The Repub mentality is like someone shouting “gun shots’ when a car back fires, causing everyone else to stampede. Dumber than dog poo.


        Joe Lieberman, the Democrat-turned-independent senator, plans to announce he won’t seek re-election, sources say.

  9. Khirad says:

    Oh, and then there’s this bit of theater.

    26 states join Obama health care lawsuit in Fla.


  10. bito says:

    Okay, let’s see exactly what repeal would do:
    Allow insurance companies to deny children if they have preexisting conditions.
    Reopen the donut hole for seniors.
    Not allow dependents up, to 27 years-old, to stay on their parents policy.
    Cut 34 million off from health care insurance.
    Give the insurance companies back 500 billion in profits from Medicare Advantage.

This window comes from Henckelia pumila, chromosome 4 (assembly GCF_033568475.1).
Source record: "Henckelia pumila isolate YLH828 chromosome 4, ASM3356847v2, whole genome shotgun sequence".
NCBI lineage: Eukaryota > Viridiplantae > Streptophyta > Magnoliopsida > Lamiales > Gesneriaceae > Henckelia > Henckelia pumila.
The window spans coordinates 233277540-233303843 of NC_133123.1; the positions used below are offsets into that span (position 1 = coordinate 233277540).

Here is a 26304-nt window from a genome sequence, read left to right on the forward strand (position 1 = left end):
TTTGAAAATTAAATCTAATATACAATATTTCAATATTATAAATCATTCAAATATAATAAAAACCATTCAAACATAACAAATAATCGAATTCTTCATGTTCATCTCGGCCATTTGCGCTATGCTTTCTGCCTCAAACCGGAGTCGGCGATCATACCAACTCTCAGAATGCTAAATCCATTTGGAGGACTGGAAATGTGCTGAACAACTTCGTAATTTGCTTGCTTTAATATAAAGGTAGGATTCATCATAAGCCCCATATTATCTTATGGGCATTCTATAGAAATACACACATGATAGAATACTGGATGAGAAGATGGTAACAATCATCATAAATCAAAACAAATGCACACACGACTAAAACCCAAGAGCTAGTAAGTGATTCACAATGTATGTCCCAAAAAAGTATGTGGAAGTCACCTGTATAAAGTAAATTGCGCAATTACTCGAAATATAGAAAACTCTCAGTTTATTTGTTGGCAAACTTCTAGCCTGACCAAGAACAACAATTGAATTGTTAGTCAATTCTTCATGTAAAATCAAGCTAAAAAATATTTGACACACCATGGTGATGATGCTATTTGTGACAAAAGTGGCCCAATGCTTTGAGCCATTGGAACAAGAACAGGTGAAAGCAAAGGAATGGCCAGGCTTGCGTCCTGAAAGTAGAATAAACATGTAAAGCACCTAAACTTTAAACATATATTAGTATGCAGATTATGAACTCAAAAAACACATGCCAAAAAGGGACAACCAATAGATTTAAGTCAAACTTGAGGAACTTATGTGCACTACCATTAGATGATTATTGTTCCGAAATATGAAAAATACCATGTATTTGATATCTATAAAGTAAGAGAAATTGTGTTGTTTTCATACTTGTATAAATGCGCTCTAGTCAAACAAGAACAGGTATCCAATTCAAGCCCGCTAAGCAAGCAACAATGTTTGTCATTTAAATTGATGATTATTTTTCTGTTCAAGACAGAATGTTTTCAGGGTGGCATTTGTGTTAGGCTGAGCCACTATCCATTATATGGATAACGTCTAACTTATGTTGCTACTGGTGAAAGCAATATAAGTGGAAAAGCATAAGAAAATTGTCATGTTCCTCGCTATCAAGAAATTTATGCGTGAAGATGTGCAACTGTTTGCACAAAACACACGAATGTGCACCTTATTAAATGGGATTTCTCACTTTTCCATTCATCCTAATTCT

Do away with preventative screenings for children and seniors.
    Increase the deficit.
    From Cher:

    Allow lifetime limits on benefits.
    Allow refusal of coverage if pre-existing condition
    Allow Ins Co to drop you unexpectedly if you get sick (recession)

    Help! More?

    • Chernynkaya says:

      Allow lifetime limits on benefits.
      Allow refusal of coverage if pre-existing condition

      Allow Ins Co to drop you unexpectedly if you get sick (recession)

  11. bito says:

    “Insurance corporations are not middlemen, they are there to serve.”
    That what the rep from NY seemed to be saying.
    “buying insurance across state lines” That one, I have heard multiple times. There is a pilot program in HCR to see if it is even feasible.

  12. bito says:

    What are “private sector solutions” in health care? Seems like the only solution that there ever came up with is how can we solve this so I can buy that new private jet.